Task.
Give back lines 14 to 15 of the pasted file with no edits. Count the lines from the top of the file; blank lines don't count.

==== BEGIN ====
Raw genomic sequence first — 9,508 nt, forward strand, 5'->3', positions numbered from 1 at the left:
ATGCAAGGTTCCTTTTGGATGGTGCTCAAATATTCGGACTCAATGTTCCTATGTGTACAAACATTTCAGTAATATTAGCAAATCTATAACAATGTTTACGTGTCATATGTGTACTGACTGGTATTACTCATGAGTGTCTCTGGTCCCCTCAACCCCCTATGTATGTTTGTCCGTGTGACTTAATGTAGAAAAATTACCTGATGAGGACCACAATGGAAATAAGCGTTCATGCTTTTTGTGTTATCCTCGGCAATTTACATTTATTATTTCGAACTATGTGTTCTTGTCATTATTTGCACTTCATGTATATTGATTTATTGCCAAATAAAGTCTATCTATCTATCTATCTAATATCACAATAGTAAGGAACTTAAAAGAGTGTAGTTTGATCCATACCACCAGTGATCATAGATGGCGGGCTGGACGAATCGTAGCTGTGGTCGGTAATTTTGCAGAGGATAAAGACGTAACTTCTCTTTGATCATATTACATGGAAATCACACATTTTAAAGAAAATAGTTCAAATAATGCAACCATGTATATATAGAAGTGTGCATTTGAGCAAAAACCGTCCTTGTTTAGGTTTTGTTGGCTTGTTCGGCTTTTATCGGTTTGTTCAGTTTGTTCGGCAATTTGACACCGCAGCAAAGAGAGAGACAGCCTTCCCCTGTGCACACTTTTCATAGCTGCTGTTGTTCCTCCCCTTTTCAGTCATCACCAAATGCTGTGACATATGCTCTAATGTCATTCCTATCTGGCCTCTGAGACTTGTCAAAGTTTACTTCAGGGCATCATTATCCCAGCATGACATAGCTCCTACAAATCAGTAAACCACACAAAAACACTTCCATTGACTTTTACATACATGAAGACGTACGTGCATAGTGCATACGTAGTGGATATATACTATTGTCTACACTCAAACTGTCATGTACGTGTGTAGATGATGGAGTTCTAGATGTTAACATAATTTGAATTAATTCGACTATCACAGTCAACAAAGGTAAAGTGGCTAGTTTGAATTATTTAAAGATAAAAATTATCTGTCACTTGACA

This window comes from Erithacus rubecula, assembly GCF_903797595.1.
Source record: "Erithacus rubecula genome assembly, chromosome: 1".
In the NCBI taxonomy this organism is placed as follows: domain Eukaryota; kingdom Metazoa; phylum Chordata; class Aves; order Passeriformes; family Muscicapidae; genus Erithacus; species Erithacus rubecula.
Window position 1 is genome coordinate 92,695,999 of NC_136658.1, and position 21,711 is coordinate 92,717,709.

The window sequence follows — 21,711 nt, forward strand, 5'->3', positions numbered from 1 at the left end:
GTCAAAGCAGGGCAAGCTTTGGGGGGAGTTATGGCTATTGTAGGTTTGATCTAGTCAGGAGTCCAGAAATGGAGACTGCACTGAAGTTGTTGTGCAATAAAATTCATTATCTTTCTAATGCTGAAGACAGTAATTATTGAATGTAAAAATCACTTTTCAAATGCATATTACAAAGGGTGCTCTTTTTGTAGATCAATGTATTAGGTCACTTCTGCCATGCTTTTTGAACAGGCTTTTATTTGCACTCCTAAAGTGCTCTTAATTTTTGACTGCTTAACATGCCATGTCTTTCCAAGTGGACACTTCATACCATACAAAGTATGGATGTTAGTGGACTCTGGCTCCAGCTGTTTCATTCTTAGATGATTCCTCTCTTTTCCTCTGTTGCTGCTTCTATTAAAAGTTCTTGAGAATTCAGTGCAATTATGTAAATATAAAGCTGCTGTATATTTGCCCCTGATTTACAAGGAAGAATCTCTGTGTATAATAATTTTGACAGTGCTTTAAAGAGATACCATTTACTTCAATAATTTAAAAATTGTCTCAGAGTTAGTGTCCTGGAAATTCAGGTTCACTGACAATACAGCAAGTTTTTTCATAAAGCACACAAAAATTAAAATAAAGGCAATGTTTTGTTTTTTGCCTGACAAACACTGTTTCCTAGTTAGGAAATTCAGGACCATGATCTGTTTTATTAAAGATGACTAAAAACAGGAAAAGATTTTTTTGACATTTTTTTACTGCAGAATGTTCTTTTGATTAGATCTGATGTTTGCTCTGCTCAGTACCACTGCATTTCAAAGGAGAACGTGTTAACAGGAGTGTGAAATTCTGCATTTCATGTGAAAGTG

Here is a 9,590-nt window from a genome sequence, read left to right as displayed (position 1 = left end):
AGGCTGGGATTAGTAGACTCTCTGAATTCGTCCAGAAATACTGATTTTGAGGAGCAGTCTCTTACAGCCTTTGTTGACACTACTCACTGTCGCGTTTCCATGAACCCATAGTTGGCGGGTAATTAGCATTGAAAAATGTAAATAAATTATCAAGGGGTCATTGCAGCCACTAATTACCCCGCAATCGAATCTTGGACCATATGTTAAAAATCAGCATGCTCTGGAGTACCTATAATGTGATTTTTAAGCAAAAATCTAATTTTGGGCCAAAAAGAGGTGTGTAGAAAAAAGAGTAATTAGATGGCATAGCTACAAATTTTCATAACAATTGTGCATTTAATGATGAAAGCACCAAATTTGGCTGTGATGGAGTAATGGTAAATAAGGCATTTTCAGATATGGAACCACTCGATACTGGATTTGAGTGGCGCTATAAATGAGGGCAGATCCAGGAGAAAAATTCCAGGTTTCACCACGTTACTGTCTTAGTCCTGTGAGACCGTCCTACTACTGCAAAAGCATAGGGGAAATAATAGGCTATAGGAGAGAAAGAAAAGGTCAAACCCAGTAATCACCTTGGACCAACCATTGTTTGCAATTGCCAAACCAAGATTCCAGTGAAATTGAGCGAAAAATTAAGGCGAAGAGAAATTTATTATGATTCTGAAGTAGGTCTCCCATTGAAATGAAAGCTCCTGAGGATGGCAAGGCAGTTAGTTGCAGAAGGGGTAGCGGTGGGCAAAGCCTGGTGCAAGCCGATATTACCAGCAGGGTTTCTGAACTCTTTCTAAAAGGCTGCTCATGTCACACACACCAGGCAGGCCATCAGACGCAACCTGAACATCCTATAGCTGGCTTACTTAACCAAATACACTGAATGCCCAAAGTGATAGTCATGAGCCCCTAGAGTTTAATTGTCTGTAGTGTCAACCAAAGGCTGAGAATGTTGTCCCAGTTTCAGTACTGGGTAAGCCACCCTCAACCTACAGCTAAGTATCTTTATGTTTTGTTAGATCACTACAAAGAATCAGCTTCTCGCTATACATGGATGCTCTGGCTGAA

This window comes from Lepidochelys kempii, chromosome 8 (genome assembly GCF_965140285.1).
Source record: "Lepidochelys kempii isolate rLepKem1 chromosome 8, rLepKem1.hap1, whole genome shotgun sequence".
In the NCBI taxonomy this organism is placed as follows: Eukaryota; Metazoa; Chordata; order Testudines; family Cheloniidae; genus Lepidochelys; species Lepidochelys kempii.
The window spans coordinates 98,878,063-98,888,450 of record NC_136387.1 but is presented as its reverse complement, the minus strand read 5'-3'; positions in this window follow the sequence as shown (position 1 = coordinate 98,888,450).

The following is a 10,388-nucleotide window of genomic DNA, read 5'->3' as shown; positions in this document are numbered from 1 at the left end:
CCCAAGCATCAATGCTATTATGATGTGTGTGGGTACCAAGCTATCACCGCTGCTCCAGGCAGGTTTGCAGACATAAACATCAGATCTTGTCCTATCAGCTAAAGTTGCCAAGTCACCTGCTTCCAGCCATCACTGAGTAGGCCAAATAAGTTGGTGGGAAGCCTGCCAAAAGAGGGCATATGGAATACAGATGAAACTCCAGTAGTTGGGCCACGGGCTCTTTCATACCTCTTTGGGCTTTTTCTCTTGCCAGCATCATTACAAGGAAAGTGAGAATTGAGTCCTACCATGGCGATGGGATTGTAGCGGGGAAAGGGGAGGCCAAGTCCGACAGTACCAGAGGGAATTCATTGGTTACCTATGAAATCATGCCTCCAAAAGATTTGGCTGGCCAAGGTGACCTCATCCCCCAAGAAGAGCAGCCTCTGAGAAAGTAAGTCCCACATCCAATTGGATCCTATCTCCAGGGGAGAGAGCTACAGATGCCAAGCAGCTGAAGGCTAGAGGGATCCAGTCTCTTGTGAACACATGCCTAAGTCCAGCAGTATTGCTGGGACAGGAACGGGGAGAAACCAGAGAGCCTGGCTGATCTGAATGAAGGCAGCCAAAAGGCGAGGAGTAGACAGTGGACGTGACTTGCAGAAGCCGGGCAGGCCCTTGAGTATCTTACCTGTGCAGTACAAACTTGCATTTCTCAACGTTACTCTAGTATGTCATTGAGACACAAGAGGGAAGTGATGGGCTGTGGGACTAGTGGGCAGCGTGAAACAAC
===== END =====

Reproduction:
The window spans coordinates 98,878,063-98,888,450 of record NC_136387.1 but is presented as its reverse complement, the minus strand read 5'-3'; positions in this window follow the sequence as shown (position 1 = coordinate 98,888,450).

The following is a 10,388-nucleotide window of genomic DNA, read 5'->3' as shown; positions in this document are numbered from 1 at the left end: